View Full Version : One Huge Sunspot, 2003/10/22
2003-Oct-23, 08:21 PM
I observed the gigantic active region AR 10484 on Wednesday afternoon. It was the one of the easiest to detect naked-eye sunspots that I've ever beheld and was unmistakable through my polymer solar shades. I was able to see considerable internal detail with my Celestron C4.5 Newtonian at 53, 72, and 82x. I also noted the CME producing sunspot AR 10486 working its way in from the trailing limb.
2003-Oct-23, 10:49 PM
i saw this at www.sec.noaa.gov/
quite impressive, current 'strong' Radio blackouts
HF Radio: Wide area blackout of HF radio communication, loss of radio contact for about an hour on sunlit side of Earth.
Navigation: Low-frequency navigation signals degraded for about an hour.
also -from space.com-
A strong dose of space weather is forecast to hit Earth Friday, potentially disrupting satellite communications and posing a threat to power grids on Earth. The event also presents a nice opportunity for anyone to view sunspots, though safe viewing techniques must be employed to prevent eye damage.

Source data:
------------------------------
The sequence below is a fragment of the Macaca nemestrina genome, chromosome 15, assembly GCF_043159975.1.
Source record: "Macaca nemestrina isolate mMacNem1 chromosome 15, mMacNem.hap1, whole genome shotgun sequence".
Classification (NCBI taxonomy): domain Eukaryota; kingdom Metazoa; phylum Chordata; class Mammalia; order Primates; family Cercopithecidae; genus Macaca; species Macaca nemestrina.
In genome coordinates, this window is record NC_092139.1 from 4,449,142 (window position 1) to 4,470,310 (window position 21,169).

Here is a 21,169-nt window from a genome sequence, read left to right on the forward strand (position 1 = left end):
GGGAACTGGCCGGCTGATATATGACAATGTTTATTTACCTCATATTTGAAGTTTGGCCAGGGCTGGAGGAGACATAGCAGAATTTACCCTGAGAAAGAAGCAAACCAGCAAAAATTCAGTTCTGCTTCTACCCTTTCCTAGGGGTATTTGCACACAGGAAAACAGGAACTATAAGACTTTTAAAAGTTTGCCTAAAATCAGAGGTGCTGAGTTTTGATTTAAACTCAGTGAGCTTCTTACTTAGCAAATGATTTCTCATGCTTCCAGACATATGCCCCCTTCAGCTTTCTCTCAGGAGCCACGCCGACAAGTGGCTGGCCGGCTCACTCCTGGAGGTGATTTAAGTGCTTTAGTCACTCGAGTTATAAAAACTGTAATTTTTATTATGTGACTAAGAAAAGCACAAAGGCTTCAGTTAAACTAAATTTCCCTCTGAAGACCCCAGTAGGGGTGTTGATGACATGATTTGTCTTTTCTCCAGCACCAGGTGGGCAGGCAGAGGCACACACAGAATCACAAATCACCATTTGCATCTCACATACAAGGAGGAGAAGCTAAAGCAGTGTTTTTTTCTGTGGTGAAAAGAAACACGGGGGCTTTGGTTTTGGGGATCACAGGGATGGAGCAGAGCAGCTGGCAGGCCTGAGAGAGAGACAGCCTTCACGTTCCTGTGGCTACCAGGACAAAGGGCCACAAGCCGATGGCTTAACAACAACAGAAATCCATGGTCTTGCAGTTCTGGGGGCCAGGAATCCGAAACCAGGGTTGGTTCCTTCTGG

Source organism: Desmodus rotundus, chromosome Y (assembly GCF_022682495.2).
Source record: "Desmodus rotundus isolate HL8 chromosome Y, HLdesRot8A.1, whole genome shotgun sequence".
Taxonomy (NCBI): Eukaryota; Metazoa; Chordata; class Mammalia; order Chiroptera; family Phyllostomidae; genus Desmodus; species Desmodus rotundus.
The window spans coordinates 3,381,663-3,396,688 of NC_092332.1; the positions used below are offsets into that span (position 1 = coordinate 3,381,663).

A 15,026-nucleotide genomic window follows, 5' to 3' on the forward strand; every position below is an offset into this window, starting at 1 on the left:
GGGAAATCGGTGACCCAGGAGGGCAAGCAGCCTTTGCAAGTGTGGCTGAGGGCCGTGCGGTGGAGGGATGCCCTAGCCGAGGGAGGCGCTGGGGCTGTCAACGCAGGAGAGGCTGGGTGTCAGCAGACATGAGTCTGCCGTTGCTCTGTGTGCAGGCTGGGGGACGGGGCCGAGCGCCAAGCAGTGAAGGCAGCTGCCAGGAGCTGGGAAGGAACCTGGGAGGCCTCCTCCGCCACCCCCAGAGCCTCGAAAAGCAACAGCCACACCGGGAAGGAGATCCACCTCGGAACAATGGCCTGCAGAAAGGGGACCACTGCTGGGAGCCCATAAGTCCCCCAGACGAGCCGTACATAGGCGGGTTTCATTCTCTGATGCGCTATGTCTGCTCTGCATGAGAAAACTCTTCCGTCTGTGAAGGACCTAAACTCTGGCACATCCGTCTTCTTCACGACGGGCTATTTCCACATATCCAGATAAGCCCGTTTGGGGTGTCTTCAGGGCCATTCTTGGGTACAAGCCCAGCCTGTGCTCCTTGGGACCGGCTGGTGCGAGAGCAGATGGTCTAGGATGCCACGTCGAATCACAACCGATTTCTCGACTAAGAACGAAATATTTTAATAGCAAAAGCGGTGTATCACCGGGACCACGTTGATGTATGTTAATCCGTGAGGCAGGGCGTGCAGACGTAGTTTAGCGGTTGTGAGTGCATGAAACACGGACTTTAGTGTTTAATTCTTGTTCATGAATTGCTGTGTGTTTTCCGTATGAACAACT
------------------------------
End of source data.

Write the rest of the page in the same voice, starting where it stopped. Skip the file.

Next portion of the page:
The storm of charged particles was unleashed by a dark region on the solar surface called Sunspot 484. The huge spot, about the size of Jupiter's surface, has been growing for several days and rotating into a position that now points squarely at Earth.
Another giant sunspot is brewing and more storms could be generated.
Sunspots are cooler regions of the Sun where magnetic energy wells up, often prior to eruptions.
The sunspot let lose a storm of energetic particles, known as a coronal mass ejection at 3 a.m. ET Wednesday, according to forecasters at the National Oceanic and Atmospheric Administration (NOAA). The expanding cloud is expected to arrive midday Friday. It could produce a geomagnetic storm rated G3 on a scale that goes up to G5.